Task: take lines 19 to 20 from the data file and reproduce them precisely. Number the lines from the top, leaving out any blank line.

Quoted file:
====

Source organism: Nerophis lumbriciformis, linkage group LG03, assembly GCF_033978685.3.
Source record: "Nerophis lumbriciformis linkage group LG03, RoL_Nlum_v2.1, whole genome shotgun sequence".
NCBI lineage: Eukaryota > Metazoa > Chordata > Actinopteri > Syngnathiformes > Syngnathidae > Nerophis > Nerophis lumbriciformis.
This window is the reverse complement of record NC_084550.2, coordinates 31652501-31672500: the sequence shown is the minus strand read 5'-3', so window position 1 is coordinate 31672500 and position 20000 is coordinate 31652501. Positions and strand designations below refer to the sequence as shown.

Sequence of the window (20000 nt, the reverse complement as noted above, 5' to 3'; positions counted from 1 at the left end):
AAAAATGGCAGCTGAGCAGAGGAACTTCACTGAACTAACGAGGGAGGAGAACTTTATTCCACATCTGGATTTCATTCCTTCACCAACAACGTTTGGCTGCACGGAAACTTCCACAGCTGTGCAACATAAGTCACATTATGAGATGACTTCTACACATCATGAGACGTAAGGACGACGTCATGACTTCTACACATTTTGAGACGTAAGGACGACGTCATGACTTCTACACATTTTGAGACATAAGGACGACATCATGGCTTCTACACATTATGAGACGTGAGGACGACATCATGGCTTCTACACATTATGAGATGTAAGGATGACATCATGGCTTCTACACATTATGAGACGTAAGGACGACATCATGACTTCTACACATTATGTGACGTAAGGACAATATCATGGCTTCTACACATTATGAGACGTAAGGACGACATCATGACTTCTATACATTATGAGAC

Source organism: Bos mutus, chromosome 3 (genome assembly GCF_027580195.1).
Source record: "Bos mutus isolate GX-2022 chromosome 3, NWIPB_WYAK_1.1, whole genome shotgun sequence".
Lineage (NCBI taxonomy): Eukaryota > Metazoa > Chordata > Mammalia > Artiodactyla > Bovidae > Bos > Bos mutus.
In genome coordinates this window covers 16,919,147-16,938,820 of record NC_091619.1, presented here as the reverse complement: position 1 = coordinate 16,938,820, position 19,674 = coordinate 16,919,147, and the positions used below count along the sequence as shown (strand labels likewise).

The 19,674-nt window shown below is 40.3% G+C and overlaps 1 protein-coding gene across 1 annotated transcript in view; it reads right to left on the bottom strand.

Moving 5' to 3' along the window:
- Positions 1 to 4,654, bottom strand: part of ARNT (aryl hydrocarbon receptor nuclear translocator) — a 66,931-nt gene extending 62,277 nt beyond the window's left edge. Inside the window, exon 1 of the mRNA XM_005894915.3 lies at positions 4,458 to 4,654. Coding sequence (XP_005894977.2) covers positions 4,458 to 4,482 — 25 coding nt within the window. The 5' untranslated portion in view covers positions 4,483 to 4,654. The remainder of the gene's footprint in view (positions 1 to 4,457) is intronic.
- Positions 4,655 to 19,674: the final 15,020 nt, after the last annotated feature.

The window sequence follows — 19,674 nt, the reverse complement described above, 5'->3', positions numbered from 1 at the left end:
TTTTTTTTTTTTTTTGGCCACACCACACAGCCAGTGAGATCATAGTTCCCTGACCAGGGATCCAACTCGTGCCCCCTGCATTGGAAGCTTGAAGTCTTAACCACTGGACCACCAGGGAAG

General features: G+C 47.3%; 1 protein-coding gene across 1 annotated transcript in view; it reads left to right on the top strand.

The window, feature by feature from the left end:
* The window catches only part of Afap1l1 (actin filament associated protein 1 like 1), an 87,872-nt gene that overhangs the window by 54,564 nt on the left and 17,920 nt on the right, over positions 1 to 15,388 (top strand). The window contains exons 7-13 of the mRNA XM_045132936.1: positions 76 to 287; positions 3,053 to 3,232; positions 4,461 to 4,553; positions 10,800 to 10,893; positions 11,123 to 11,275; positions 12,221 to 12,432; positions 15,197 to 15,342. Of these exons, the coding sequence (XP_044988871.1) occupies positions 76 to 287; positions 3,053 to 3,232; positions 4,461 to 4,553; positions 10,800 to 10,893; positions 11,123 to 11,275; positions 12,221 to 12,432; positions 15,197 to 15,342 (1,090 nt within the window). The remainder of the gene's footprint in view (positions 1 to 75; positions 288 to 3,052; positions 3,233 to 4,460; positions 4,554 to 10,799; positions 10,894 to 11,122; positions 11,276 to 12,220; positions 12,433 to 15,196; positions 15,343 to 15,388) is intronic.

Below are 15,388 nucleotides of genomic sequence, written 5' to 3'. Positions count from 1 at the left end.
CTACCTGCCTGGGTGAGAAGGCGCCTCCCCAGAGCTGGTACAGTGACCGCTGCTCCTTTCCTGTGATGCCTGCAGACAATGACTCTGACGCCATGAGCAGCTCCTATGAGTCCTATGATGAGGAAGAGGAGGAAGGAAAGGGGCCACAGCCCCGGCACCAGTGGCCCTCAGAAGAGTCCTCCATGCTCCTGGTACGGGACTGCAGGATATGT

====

* The window catches only part of Afap1l1 (actin filament associated protein 1 like 1), an 87,872-nt gene that overhangs the window by 54,564 nt on the left and 17,920 nt on the right, over positions 1 to 15,388 (top strand). The window contains exons 7-13 of the mRNA XM_045132936.1: positions 76 to 287; positions 3,053 to 3,232; positions 4,461 to 4,553; positions 10,800 to 10,893; positions 11,123 to 11,275; positions 12,221 to 12,432; positions 15,197 to 15,342. Of these exons, the coding sequence (XP_044988871.1) occupies positions 76 to 287; positions 3,053 to 3,232; positions 4,461 to 4,553; positions 10,800 to 10,893; positions 11,123 to 11,275; positions 12,221 to 12,432; positions 15,197 to 15,342 (1,090 nt within the window). The remainder of the gene's footprint in view (positions 1 to 75; positions 288 to 3,052; positions 3,233 to 4,460; positions 4,554 to 10,799; positions 10,894 to 11,122; positions 11,276 to 12,220; positions 12,433 to 15,196; positions 15,343 to 15,388) is intronic.

Below are 15,388 nucleotides of genomic sequence, written 5' to 3'. Positions count from 1 at the left end.